From the composer:
Paul Celan’s late works are deeply ontological, continually searching for new sources of meaning, looking for solutions to problems rather than stating them. He has no use for realism, imitation or reproduction, but his poetry is in no way hermetic – it must “make sense”. This paradox, particularly as exemplified in Engfuhrung, is the starting point for this attempt to create music that combines the seemingly opposing sound worlds of the tuba and the harp. Many composers have been attracted to themes raised by Celan’s works, but I have chosen to explore the unique structure and language that he employs rather than referring directly to any particular subject matter. Particularly influential have been his creation of new sounds which are familiar and yet incomprehensible, linked together by silences that are both desired and feared. Engfuhrung (in musical terminology ‘stretto’ but more usefully translated as ‘straightening’ or ‘narrowing’) suggests by its very name a temporal mode of construction, a rapid succession of entries compressed to near simultaneity, but equally important is the principle of breath units rather than metrical or syntactic units, as one commentator put it “the rhythm of its own caesuras”. Once the source materials have been exchanged, negated and dissolved into one another, they can return at the end and be re-experienced as an attempt at mediation, an attempt to discover meaning behind the words.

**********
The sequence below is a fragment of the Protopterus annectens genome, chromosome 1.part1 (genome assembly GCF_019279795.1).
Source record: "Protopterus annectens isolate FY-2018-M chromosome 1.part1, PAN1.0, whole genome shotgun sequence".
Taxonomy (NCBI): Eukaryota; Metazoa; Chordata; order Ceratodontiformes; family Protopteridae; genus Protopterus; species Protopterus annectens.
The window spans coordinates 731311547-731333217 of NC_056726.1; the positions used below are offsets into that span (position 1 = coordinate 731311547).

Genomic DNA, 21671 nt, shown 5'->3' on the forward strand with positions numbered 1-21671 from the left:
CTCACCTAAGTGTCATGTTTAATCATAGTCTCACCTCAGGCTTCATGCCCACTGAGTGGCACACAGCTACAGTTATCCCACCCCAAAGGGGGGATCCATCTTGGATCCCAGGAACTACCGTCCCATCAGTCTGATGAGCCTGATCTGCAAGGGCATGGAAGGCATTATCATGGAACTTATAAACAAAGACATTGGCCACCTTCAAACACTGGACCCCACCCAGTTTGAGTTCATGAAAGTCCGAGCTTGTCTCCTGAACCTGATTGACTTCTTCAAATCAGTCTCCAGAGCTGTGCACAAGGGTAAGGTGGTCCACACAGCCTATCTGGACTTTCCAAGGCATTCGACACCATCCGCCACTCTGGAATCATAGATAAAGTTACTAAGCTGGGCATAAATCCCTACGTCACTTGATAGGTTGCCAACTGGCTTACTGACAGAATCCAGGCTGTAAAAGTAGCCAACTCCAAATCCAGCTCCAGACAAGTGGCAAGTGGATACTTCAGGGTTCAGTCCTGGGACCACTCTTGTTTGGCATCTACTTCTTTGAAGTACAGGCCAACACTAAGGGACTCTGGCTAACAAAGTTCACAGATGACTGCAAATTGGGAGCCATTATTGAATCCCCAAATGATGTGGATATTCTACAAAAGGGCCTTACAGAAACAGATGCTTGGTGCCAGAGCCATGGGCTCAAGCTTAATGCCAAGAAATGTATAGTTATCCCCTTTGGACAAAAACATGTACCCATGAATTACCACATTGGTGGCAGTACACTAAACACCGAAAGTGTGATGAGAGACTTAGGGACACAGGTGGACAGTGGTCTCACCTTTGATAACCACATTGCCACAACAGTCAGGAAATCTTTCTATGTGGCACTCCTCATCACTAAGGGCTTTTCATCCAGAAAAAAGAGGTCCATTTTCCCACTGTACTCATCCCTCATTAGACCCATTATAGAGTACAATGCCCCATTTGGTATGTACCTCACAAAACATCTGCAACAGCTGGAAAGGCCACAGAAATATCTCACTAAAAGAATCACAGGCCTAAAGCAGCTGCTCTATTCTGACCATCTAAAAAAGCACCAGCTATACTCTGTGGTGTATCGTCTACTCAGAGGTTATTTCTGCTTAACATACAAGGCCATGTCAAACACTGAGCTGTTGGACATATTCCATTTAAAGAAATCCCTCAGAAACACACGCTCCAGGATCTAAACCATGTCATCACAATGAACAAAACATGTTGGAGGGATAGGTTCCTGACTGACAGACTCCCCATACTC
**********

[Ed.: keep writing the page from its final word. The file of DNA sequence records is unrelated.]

– Jack Adler-McKean
Solo parts included: tuba, harp